Our interview was scheduled to last 30 minutes in the calm yet vast marble bar of London’s Edition Hotel. But by the end, we have hit the 1 hour and 30 minute mark and our conversation has taken the atmosphere from calm to wild as we pin ball from serious cultural topics like, “I can remember all the words to Lizzo’s songs but I can’t remember my fiancée’s birthday,” to the most stunning London landmarks, “10 years ago I decided that Wagamama was like the epicentre of the city. Then when somebody told me there was like 40 of them and my brain exploded because that was the basis from which I know where everything was!”
“The waiter totally thinks we are on a weird date,” Whitney Cummings observes, within ten minutes of us meeting. As the comedian pops her gum into a napkin, “I am like white trash and chewing gum like an animal,” I can’t help but think it’s a real shame I am gay because this would be the dream date. Someone so funny I cry with laughter and when they even get the bill – as Whitney does – you can even overlook the gum.
In case, like me, this is your first date with Whitney Cummings, here is what would appear on her dating profile, or rather her LinkedIn, as we all know you stalk anyone you’re dating to CIA levels in 2019 and you have to cover all bases – safety first! The 36 year old first hit the comedy circuit as a stand-up in 2004 before landing a semi-fictionalised show about her life, aptly titled Whitney, which ran for two seasons. It wasn’t long before Whitney flexed her writing muscles, creating the hit sitcom 2 Broke Girls before she turned her attention to a number of stand-up specials for Comedy Central and Netflix. One thing has remained constant in this career: Whitney says it as it is, no matter how awkward it may be at times.
But if you have watched Whitney – quite literally – OWN stand-up comedy before, you will know that. For instance, within the first minute of her new Netflix special, Can I Touch This? Whitney proclaims, “a lot has happened since I made a stand up special… I am not sure whether you have noticed but people started caring about sexual harassment. That came out of fucking nowhere!”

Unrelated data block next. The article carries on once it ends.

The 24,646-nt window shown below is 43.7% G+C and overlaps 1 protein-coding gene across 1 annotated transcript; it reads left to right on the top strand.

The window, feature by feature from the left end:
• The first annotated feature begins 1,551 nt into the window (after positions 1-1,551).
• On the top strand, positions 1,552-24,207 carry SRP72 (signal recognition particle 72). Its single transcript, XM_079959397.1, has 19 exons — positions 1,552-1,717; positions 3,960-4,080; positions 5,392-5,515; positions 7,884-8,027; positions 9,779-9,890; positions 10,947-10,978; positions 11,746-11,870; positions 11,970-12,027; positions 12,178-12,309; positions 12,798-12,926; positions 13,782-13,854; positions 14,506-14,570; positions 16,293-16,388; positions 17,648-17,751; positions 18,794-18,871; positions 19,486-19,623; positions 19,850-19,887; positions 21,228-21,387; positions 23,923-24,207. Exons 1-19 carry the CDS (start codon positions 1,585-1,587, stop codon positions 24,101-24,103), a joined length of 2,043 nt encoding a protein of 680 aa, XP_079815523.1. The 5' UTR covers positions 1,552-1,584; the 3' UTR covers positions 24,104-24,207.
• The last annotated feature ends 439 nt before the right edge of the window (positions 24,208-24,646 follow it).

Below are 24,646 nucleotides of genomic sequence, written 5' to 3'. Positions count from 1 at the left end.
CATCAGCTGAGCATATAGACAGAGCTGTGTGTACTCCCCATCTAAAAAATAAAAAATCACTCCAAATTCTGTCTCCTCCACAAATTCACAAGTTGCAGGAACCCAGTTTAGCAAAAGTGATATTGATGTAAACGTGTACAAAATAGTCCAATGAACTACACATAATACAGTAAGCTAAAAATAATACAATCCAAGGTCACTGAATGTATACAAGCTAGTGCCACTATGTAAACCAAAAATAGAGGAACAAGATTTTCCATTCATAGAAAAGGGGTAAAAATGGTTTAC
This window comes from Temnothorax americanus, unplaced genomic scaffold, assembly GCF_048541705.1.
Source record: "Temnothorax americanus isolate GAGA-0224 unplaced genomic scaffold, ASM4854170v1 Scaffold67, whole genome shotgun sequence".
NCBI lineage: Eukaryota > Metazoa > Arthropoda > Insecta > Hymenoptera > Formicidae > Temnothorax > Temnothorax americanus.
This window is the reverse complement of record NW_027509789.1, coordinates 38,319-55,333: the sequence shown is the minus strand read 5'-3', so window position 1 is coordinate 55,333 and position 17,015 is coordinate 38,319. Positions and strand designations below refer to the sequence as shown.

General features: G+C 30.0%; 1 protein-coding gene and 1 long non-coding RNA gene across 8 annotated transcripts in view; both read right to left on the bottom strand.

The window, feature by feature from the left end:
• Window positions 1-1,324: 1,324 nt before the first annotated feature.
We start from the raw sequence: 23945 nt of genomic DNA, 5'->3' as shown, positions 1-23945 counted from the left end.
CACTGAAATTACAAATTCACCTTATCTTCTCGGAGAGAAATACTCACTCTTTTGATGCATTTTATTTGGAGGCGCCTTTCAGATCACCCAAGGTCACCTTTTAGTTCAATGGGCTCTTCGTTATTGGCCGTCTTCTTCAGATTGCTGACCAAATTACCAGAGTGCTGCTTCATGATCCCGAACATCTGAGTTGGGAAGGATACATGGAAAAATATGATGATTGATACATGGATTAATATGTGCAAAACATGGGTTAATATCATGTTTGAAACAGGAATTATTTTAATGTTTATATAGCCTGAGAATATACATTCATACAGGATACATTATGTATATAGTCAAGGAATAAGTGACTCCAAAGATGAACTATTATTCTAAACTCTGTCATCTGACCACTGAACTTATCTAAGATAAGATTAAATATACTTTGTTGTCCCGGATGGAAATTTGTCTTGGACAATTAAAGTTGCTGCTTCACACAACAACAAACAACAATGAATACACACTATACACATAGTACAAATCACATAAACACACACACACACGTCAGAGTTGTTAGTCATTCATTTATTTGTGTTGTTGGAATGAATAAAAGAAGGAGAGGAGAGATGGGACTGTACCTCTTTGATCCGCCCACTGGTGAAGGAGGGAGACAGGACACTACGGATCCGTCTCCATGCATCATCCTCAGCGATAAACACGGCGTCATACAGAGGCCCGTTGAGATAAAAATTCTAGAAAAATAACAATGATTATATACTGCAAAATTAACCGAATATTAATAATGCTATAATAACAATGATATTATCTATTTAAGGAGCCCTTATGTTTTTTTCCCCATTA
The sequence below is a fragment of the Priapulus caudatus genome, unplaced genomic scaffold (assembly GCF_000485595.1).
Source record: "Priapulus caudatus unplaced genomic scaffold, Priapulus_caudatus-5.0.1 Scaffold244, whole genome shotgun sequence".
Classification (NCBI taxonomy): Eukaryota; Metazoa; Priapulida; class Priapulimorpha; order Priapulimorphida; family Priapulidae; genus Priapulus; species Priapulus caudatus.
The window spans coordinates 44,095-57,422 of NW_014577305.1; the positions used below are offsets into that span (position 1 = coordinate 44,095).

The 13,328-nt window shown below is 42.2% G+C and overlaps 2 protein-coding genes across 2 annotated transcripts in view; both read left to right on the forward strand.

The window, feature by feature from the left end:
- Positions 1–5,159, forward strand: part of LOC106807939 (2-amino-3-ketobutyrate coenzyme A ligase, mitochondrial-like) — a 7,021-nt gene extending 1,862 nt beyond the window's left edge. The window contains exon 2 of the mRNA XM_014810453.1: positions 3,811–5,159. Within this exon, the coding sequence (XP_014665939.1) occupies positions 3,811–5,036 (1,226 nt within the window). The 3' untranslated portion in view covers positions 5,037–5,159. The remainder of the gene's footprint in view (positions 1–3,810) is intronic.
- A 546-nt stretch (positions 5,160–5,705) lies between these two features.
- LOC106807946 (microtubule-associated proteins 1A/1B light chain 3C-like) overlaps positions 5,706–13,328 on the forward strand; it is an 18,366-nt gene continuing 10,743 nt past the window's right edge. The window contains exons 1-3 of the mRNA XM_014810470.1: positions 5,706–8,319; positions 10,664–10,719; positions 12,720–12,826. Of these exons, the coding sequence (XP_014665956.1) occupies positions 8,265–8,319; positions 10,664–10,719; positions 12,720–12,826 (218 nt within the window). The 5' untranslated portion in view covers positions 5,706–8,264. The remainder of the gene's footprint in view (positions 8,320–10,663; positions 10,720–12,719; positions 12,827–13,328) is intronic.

Many may read this – or indeed have watched said show – and think: A) oh no she didn’t or B) ekkk can we joke about me-too? Is it actually (pardon the pun) too soon? But that is the thing about comedy, it numbs the pain of our reality and Whitney is quite the nurse for pain. The special plays on the changes in gender dynamics in the post me-too age whilst Whitney bravely uses her own experiences – namely at 19-year-old extra being invited into a director’s trailer – to force us to question ourselves and our society as we move into unchartered territory.
But why is now the time to approach Me-Too in a comedic way? Ever frank, Whitney goes in: “Honestly I didn’t feel like comfortable tweeting that much about Me Too. There is a lot of clickbait performative activism, too. There were hundreds of Hollywood stories and I thought what if I don’t get a lot of likes that will be weird, right? What if I do get a lot of likes? It felt like coming out with my story of being harassed by a director and having that being re-tweeted or not re-tweeted, felt odd to me”
She continues: “By the time I got to the special I was seeing a lot of hypocrisy within Me Too. One thing I was scared to say was: does anyone have any friends that think they’re feminists but they’re actually just assholes? Who are the women with the microphones? Is this our spokesperson? What are her credentials? I just remember a lot of my girlfriends saying, ‘who is scripting all these speeches?’ We were just getting in line and marching and not really sure who the leader was in a lot of ways and we found ourselves being bullied by a lot of women who were like, why aren’t you sharing your story? I was thinking, I am a survivor, can’t I do that whenever I want? I’m confused, why do I have to do that today?”
“We have had thousands of years of really deep rooted very violent patriarchy and all of a sudden we are going to try and change it in 6 months? There is just so much anger and I was trying to find a way to bring levity to it because that’s the only way that I can process pain,” Whitney matter of factly concludes.